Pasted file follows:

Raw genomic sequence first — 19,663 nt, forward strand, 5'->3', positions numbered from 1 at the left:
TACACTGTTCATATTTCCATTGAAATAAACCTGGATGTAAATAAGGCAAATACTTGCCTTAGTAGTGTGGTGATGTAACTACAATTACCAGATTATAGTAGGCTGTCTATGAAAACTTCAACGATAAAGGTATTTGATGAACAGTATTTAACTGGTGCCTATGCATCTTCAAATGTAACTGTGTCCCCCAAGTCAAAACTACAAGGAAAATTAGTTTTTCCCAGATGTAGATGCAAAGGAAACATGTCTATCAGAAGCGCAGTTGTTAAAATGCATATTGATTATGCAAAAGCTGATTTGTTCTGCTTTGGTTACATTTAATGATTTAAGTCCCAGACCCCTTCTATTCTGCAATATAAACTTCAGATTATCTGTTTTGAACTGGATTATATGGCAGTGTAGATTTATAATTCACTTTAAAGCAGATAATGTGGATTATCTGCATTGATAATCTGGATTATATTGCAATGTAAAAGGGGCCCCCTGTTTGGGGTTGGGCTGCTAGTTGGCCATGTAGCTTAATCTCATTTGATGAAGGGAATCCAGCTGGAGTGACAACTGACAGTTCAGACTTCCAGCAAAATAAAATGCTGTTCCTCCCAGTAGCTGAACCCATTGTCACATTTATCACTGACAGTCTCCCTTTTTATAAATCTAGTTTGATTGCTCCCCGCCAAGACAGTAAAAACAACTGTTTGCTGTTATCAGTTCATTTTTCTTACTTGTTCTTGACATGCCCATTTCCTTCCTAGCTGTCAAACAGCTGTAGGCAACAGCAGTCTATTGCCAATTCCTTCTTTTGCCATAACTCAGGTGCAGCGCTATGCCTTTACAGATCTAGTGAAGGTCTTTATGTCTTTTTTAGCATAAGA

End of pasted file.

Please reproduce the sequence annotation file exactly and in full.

Raw genomic sequence first — 19,663 nt, forward strand, 5'->3', positions numbered from 1 at the left:
TACACTGTTCATATTTCCATTGAAATAAACCTGGATGTAAATAAGGCAAATACTTGCCTTAGTAGTGTGGTGATGTAACTACAATTACCAGATTATAGTAGGCTGTCTATGAAAACTTCAACGATAAAGGTATTTGATGAACAGTATTTAACTGGTGCCTATGCATCTTCAAATGTAACTGTGTCCCCCAAGTCAAAACTACAAGGAAAATTAGTTTTTCCCAGATGTAGATGCAAAGGAAACATGTCTATCAGAAGCGCAGTTGTTAAAATGCATATTGATTATGCAAAAGCTGATTTGTTCTGCTTTGGTTACATTTAATGATTTAAGTCCCAGACCCCTTCTATTCTGCAATATAAACTTCAGATTATCTGTTTTGAACTGGATTATATGGCAGTGTAGATTTATAATTCACTTTAAAGCAGATAATGTGGATTATCTGCATTGATAATCTGGATTATATTGCAATGTAAAAGGGGCCCCCTGTTTGGGGTTGGGCTGCTAGTTGGCCATGTAGCTTAATCTCATTTGATGAAGGGAATCCAGCTGGAGTGACAACTGACAGTTCAGACTTCCAGCAAAATAAAATGCTGTTCCTCCCAGTAGCTGAACCCATTGTCACATTTATCACTGACAGTCTCCCTTTTTATAAATCTAGTTTGATTGCTCCCCGCCAAGACAGTAAAAACAACTGTTTGCTGTTATCAGTTCATTTTTCTTACTTGTTCTTGACATGCCCATTTCCTTCCTAGCTGTCAAACAGCTGTAGGCAACAGCAGTCTATTGCCAATTCCTTCTTTTGCCATAACTCAGGTGCAGCGCTATGCCTTTACAGATCTAGTGAAGGTCTTTATGTCTTTTTTAGCATAAGA